Where does the time go?
How CMs can successfully manage their time
By Patrice Spath, RHIT, Brown-Spath & Associates, Forest Grove, OR
Case managers have a lot going on every day. Phones are ringing, pagers buzzing, people you need to talk with. Coordinating care for complex patients is knowledge work that often requires deep concentration. And deep concentration requires periods of uninterrupted time. What happens when case managers don't have time to concentrate on their work? It takes longer to solve problems and accomplish the tasks. Staff members who often feel busy all the time may not notice that not much is getting done. If you find staff saying they are feeling constantly busy or they leave work wondering just what they were able to accomplish, it is time to teach them how to take control. Busy-ness may be blocking your case managers from accomplishing their work.
While people like to pride themselves on their ability to multitask, trying to do two (or more) things at once actually reduces cognitive functioning. Multitasking isn't always a bad thing. However it can take a toll if the tasks require concentration. Complex tasks that require attention to detail are poor candidates for multitasking.
The more often case managers switch between activities, the longer it will take to complete any one of them. Each switch can eat up between five and 30 minutes of their time. To change tasks, an individual must mentally close out one activity and return to the other activity and re-create their train of thought to remember exactly where he or she was. If a person has been away from a task for more than a short while, he or she may need to reorganize materials and regain concentration. The worst switches are those caused by interruptions — random events that pull case managers' attention away from the work and break their concentration. If interrupted for more than a couple of minutes, it's going to take most people some time to regain their concentration.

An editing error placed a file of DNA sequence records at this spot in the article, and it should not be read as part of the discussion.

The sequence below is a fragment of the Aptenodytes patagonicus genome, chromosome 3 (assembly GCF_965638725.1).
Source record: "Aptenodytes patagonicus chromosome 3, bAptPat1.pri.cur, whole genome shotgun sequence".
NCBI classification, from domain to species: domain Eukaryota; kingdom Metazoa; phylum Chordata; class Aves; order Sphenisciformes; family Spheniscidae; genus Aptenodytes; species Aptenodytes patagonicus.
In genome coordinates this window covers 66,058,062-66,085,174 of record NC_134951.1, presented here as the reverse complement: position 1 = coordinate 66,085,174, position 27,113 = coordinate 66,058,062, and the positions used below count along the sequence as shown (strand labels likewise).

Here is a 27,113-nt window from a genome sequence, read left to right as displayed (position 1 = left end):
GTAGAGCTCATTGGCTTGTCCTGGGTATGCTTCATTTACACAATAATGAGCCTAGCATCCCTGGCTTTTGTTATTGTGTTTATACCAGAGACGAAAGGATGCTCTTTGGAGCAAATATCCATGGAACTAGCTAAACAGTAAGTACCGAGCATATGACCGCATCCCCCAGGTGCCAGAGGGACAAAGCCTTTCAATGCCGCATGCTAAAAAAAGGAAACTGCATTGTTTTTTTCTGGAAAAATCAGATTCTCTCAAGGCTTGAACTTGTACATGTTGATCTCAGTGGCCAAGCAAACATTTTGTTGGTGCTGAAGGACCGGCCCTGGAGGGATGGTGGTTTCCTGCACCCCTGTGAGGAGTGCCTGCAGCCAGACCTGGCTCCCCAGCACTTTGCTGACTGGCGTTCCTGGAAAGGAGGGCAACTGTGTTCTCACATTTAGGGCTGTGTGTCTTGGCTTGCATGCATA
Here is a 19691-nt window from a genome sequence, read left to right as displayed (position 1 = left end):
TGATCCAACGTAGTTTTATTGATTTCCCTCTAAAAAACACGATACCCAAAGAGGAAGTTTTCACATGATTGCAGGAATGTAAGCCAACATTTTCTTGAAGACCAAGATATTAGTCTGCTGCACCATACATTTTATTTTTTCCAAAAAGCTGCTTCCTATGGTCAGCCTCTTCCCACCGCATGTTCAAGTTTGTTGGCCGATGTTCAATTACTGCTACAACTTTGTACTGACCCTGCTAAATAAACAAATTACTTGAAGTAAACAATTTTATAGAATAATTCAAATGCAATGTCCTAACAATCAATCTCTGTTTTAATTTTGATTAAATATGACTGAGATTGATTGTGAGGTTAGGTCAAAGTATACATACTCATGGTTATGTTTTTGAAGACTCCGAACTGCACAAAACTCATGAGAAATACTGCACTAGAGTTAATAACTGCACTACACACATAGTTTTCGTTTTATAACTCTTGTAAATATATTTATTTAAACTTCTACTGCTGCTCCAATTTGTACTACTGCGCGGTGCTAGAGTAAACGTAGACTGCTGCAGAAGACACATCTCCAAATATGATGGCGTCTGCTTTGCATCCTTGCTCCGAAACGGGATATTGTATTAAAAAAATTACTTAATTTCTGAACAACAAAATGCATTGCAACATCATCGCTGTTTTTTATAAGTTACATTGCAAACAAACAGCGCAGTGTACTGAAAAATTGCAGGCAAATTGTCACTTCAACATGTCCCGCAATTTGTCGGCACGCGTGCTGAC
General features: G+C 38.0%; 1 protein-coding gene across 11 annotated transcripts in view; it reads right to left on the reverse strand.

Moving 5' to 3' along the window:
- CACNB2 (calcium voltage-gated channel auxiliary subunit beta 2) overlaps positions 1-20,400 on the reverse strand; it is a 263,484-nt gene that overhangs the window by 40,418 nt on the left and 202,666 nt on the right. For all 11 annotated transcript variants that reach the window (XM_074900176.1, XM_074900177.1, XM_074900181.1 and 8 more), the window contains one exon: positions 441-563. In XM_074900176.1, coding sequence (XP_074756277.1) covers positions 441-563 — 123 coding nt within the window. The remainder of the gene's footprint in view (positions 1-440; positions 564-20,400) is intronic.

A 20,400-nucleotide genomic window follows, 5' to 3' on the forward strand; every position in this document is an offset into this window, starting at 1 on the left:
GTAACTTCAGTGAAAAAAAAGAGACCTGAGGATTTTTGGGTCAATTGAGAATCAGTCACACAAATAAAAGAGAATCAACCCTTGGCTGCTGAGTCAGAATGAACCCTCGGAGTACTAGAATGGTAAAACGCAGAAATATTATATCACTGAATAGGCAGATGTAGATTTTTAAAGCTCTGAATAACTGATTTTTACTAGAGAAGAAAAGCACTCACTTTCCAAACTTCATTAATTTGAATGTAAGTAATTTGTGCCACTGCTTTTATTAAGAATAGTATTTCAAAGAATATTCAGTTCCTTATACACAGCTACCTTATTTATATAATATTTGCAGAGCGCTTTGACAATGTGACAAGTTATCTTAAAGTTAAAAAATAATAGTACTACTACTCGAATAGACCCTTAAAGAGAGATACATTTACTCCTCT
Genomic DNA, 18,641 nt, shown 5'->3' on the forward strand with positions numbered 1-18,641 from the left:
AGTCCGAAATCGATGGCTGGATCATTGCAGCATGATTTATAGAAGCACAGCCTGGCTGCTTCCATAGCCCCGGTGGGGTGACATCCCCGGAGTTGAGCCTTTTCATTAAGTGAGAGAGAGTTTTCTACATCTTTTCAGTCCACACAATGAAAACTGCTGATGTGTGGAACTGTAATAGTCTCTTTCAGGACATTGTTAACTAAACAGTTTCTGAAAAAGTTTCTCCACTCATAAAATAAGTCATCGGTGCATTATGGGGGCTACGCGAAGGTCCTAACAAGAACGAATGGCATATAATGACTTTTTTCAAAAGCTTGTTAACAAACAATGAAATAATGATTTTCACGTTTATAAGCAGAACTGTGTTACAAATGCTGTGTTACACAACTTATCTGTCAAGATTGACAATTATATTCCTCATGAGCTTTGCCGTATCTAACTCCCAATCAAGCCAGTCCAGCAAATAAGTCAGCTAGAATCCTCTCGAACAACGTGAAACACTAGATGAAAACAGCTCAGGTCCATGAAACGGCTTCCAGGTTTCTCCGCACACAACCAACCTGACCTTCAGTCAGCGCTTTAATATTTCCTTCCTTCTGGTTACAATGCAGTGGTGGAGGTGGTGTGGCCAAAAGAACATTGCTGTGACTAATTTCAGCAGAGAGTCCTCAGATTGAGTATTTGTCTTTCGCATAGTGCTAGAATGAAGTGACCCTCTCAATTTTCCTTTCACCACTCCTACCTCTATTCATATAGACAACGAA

As director of the case management department you won't be able to eliminate the need for some multitasking among your staff or stop all interruptions, but you can help people gain more control of their workday. Good time management has always been an important skill, but for case managers it is essential. Factors such as high inpatient occupancy rates, shorter hospital stays, and information overload are putting the squeeze on case managers to get much more done each working day. Time management involves analyzing how staff time is being spent and then prioritizing different work tasks. Activities can be reorganized to concentrate on those that are most important. Various techniques can be useful for carrying out tasks more quickly and efficiently, such as information handling skills, communication skills, delegation, and daily time planning.
Be clear on priorities
Before case managers can successfully manage their time, they must be thoroughly familiar with their job description and with what they should and should not be doing. Any ambiguous responsibilities must be clarified. The precise role of case managers, their objectives, and performance targets should be clearly articulated by the manager. Everyone must know what is expected of them and these expectations should be in writing.
It may be helpful for case managers to keep a diary or log sheet for a period of at least two weeks to see how they spend their time. The manager and staff member should jointly review the log sheet entries, discussing questions such as:
- How many of the case manager's activities were planned and how many were unplanned?
- How accurate was the planning — did tasks get completed in the time allowed?
- How much time was spent on routine activities that could be delegated?
- How often did interruptions divert the case manager from his or her tasks?
- At what time of the day does the most work get accomplished?
The manager should assist the staff in determining how to use their time more efficiently. Split problem areas into the Enemy Without and the Enemy Within. The Enemy Without includes external factors beyond the case manager's control, such as mistakes or inefficiencies in other departments, unexpected extra tasks, and complicated patient/family situations. The Enemy Within is personal inefficiency and includes poor planning, lack of assertiveness in saying "No" to people, and putting off unpleasant activities.